Lakhdar Brahimi, the former Algerian foreign minister favored to become the new U.N.-Arab League envoy for Syria, called Friday on the U.N. Security Council to overcome its bitter divisions on the conflict.
“The U.N. Security Council and regional states must unite to ensure that a political transition can take place as soon as possible,” Brahimi said in a statement released by The Elders, a group of world statesmen.
“Millions of Syrians are clamoring for peace. World leaders cannot remain divided any longer, over and above their cries.”
“Syrians must come together as a nation in the quest for a new formula. This is the only way to ensure that all Syrians can live together peacefully, in a society not based on fear of reprisal, but on tolerance,” Brahimi added.
The statement did not mention the possibility that Brahimi, 78, would take over from Kofi Annan as special envoy seeking to end the war between Syrian President Bashar al-Assad and opposition forces.
Annan, a former U.N. secretary general, said he is leaving because of the lack of international support for his efforts to end the bloody conflict in the country.
Negotiations were reportedly still going on over the new envoy’s role and how the United Nations will operate in Syria amid the intensifying civil war. The mandate of the U.N. mission in the country ends on August 20.
On the ground, Syrian rebels vowed to fight on in Aleppo a day after being driven out of a key district under heavy shellfire by the army, which targeted other parts of the strategic city on Friday.
The exiled opposition said that Aleppo’s historic citadel, part of a UNESCO-listed world heritage site, had suffered damaged in the bombardment of rebel-held areas that has accompanied the army’s ground offensive in Syria’s commercial capital, now in its third day.
A rebel commander, Hossam Abu Mohammed, said his men were still fighting in parts of Aleppo’s southwestern district of Salaheddin after most fled on Thursday in the face of heavy bombing and advancing troops.
“We will not let Salaheddin go,” the Free Syrian Army’s Abu Mohammed told AFP by telephone as the third day of a government offensive to take the city raged.
The army again bombed parts of Salaheddin, as well as the Sakhur and Hanano districts in the east of the city, the Syrian Observatory for Human Rights said, adding that the latest violence killed two civilians, among 11 killed nationwide.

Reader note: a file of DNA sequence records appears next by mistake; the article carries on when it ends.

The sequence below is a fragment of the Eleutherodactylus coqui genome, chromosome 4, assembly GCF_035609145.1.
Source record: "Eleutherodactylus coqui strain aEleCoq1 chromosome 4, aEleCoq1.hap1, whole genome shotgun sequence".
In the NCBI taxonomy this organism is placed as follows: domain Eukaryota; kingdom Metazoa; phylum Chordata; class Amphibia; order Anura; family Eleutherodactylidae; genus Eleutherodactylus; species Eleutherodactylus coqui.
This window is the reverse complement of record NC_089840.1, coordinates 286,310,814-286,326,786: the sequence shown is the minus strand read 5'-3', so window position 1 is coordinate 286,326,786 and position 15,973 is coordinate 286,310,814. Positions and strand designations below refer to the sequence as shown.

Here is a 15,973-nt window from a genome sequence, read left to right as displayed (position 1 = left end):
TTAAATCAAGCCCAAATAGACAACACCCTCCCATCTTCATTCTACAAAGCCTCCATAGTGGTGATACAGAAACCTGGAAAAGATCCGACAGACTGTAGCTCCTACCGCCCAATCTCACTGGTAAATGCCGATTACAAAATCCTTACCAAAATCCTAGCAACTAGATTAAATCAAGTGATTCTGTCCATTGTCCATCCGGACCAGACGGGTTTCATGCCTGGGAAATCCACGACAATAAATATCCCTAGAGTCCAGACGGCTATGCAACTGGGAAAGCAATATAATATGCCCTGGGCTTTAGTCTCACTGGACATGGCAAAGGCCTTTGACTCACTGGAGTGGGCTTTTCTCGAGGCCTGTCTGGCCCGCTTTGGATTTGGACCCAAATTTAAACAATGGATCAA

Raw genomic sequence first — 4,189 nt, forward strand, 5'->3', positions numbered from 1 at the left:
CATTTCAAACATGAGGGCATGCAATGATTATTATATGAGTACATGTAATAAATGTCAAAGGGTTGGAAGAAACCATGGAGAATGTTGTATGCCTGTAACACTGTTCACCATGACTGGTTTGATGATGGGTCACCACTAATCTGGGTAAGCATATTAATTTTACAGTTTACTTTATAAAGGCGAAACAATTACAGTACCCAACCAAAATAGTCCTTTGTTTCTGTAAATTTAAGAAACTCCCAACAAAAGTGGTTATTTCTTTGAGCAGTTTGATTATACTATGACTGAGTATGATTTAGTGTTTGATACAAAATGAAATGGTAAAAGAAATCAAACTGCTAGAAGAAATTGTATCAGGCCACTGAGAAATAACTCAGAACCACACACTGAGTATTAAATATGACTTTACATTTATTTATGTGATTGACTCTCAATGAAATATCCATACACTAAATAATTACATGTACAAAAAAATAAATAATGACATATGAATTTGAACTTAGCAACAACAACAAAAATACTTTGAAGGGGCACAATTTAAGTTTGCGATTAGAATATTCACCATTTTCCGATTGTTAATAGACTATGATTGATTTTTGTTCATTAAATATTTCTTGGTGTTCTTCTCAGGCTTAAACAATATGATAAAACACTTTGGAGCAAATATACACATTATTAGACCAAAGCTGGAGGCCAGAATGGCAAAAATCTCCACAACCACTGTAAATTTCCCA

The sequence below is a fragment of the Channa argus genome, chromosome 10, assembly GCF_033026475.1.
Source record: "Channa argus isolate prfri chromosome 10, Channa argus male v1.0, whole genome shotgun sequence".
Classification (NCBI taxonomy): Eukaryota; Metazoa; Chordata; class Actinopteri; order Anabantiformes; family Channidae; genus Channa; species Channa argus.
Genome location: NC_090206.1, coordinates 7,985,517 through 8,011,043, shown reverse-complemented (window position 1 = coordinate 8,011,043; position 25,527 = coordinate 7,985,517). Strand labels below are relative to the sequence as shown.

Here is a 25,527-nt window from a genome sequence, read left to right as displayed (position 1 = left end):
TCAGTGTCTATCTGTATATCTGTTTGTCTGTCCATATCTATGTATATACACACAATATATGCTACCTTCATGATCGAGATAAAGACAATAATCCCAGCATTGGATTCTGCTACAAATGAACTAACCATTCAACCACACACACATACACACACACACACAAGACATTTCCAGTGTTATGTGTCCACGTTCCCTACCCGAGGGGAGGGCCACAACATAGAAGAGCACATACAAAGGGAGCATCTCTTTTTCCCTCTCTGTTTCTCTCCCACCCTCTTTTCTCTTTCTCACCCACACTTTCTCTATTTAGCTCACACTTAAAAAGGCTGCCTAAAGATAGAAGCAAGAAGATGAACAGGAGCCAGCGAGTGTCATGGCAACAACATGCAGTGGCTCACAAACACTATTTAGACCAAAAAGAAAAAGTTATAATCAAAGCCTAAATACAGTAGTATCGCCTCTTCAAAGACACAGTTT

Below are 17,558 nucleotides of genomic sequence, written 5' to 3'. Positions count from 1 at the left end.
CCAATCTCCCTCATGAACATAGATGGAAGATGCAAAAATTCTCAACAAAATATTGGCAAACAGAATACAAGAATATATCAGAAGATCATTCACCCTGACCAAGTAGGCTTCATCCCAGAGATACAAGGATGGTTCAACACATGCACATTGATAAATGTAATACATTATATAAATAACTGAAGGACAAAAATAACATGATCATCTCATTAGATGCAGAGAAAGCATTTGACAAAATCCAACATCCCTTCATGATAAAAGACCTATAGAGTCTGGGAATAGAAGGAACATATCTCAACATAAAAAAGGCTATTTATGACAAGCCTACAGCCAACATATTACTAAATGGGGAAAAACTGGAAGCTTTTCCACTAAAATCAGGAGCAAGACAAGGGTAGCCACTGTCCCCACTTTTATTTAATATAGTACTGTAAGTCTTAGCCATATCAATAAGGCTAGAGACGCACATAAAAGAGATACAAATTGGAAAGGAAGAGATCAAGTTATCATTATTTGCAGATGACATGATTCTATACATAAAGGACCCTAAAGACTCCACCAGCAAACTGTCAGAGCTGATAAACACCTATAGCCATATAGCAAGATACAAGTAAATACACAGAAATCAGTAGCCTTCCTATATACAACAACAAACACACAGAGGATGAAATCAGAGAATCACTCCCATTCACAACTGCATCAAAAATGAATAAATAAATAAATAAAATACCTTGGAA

Just before dawn, a MiG 21 fighter jet dropped four bombs on rebel positions in Hanano, an AFP correspondent reported.
One struck the courtyard of the FSA headquarters in the neighbourhood and another a nearby house, wounding a number of people.
Angry residents shouted hostile slogans against France and the United States, saying: “No one is helping us.”
“We are behind the Free Syrian Army, but it is because of them that all of this is happening,” one of them lamented.
The opposition Syrian National Council (SNC) said Aleppo’s 13th-century citadel, part of a complex of sites in the city’s historic heart that the UN Education, Scientific and Cultural Organisation says is of “outstanding universal value” had been damaged in army shelling.
“Photographs by activists and archeological associations show that the Aleppo citadel... has been damaged,” it said.
One photograph distributed by the group appeared to show damage to the citadel’s entrance.
“The way in which the shell hit the main entrance of the fortress and broke the marble panel bearing its name suggests that the Syrian regime intentionally targeted the site,” the SNC charged.
It was not immediately possible to independently verify the opposition’s claim of damage to the citadel.
The Britain-based Syrian Observatory said the army had shelled the area around the fortress several times in recent days.
The state SANA news agency published photographs on Thursday of troops in control of the citadel. They showed no signs of damage.